George Washington at Valley Forge, Benedict Arnold's treason at West Point, Corwallis's defeat at Yorktown--these are the characters and events most Americans remember from their high-school history lessons about the Revolutionary War. Yet the war itself is so removed from us in time, its villains and heroes so remote, that it fails to grasp the place in popular imagination occupied by the Civil War, the two World Wars, or even Vietnam. Benson Bobrick's fresh account of the Revolutionary War, Angel in the Whirlwind
, might just change all that. The secret to Bobrick's success lies in his entertaining, lively prose, and--more importantly--in his choice of focus: this account of the American Revolution weaves the fortunes of two of its more fascinating participants, George Washington and Benedict Arnold, into its larger story. Washington's fascination is rooted in his military genius and talent for leadership, Arnold's in his flawed character. At once a fearless soldier and a greedy opportunist, Arnold's perfidy makes an interesting counterpoint to Washington's heroism.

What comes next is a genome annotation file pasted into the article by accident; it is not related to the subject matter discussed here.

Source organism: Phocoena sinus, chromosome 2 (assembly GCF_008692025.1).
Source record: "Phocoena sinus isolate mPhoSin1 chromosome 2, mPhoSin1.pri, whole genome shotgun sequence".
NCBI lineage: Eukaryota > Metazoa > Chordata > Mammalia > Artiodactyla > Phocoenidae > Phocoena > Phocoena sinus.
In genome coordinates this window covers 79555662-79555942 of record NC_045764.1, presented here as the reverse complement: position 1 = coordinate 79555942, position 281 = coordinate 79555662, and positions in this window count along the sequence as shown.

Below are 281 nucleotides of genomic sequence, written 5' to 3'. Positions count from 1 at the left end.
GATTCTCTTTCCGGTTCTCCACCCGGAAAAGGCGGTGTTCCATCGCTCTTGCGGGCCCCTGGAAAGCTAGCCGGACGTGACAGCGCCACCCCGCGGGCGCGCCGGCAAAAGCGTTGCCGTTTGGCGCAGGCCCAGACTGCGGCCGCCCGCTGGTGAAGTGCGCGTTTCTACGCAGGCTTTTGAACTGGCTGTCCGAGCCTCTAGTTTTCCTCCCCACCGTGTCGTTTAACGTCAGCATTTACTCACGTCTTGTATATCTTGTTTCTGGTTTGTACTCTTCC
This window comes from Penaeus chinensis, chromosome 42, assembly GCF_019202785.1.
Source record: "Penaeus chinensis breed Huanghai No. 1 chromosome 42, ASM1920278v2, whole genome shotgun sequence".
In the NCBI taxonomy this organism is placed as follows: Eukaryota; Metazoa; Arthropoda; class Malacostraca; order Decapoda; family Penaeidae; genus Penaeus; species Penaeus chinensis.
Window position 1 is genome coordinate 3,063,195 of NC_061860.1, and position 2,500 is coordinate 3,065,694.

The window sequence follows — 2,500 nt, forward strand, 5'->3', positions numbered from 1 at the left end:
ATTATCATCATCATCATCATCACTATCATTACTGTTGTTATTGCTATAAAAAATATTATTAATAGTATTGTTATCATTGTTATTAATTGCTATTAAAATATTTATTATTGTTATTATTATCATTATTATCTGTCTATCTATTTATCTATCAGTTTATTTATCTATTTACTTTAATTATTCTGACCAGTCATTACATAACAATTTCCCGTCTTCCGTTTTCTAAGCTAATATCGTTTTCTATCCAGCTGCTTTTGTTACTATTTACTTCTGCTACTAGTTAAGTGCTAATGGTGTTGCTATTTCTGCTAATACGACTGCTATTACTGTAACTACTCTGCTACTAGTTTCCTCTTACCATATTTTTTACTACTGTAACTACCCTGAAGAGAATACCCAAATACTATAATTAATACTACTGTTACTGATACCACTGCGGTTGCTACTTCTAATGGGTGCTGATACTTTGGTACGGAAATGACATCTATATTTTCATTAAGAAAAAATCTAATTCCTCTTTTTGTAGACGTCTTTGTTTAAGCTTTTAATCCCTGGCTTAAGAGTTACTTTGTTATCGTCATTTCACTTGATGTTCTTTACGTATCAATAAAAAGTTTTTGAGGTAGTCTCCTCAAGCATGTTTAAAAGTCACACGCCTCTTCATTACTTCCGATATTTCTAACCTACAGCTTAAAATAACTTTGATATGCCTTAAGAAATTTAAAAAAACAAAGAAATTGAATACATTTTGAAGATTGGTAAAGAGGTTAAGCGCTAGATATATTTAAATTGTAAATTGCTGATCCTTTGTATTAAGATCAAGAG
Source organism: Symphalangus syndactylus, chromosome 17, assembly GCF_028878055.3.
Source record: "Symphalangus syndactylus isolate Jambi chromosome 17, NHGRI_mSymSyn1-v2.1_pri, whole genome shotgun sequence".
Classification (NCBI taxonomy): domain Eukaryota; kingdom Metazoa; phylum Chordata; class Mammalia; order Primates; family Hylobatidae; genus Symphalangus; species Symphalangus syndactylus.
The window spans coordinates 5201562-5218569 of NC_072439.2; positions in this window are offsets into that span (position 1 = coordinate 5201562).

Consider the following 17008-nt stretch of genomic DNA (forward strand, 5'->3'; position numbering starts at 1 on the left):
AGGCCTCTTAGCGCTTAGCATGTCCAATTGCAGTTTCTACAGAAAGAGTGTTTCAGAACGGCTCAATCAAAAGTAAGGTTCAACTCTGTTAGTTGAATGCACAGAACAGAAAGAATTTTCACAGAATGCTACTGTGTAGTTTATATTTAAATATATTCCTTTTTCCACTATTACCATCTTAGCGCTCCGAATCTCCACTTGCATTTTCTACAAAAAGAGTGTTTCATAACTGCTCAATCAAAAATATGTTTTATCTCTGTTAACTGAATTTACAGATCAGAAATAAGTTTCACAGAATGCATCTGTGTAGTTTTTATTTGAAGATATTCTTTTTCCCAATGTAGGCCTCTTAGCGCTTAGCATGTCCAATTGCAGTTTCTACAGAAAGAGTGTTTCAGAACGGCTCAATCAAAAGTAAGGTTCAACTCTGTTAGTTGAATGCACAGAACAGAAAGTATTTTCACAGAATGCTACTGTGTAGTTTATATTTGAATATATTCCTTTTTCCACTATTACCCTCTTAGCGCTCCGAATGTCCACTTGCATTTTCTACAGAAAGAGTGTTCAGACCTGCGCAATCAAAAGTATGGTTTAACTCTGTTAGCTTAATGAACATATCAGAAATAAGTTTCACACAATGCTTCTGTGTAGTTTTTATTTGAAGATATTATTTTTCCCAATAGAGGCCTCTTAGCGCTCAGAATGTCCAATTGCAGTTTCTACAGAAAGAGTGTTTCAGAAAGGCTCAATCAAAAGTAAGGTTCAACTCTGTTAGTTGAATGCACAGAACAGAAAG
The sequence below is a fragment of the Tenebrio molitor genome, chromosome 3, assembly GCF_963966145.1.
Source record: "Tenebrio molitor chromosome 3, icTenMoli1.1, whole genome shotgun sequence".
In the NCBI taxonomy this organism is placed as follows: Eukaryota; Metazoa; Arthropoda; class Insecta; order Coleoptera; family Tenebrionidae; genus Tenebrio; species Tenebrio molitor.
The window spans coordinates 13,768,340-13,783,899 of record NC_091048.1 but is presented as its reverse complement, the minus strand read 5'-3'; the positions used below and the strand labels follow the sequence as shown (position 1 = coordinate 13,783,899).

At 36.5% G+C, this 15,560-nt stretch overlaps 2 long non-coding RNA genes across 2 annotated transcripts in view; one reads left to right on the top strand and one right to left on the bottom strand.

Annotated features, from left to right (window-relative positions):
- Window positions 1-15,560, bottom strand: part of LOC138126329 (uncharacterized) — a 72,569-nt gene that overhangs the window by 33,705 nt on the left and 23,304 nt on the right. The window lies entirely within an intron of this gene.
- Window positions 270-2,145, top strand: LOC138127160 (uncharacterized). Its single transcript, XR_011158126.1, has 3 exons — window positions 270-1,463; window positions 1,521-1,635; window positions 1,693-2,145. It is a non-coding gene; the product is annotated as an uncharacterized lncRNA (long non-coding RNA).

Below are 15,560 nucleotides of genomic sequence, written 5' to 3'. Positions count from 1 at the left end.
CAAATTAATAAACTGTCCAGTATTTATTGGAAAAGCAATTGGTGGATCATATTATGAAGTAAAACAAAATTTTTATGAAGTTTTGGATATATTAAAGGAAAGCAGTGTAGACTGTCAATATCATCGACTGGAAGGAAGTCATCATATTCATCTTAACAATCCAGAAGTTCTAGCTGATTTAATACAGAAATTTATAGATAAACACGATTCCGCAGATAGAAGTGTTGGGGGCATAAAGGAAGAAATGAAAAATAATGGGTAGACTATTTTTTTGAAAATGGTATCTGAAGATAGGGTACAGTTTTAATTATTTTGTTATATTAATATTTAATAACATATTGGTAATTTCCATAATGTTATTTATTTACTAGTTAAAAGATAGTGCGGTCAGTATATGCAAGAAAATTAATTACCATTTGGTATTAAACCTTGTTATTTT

Bobrick does a fine job of covering the ins and outs of this extraordinary war, giving readers enough background to understand the complexities of the issues that led to the Declaration of Independence by taking them through the war years leading to Washington's inauguration. Better yet, he creates a sense of the times in which these stirring events occurred, limning the details of the common people's lives and attitudes to add a sense of immediacy. Angel in the Whirlwind is popular history at its best; George Washington would be proud.
From Library Journal
Bobrick (Knotted Tongues, LJ 2/15/95) offers here a glorious retelling of the American Revolution, comparable to Don Cook's The Long Fuse (Grove, 1994). It brings to life the major characters of the revolution and gives readers an excellent glimpse of life in Colonial America. The scope is broad and sweeping, ranging from the end of the French and Indian War to the end of the Revolutionary War, with brief coverage of the framing of the Constitution and the inauguration of Washington. No new historical revelations are to be found here, but the work is a superb dramatic narrative and is most certainly an encouraged purchase.?Robert A. Curtis, Taylor Memorial P.L., Cuyahoga Falls, Ohio
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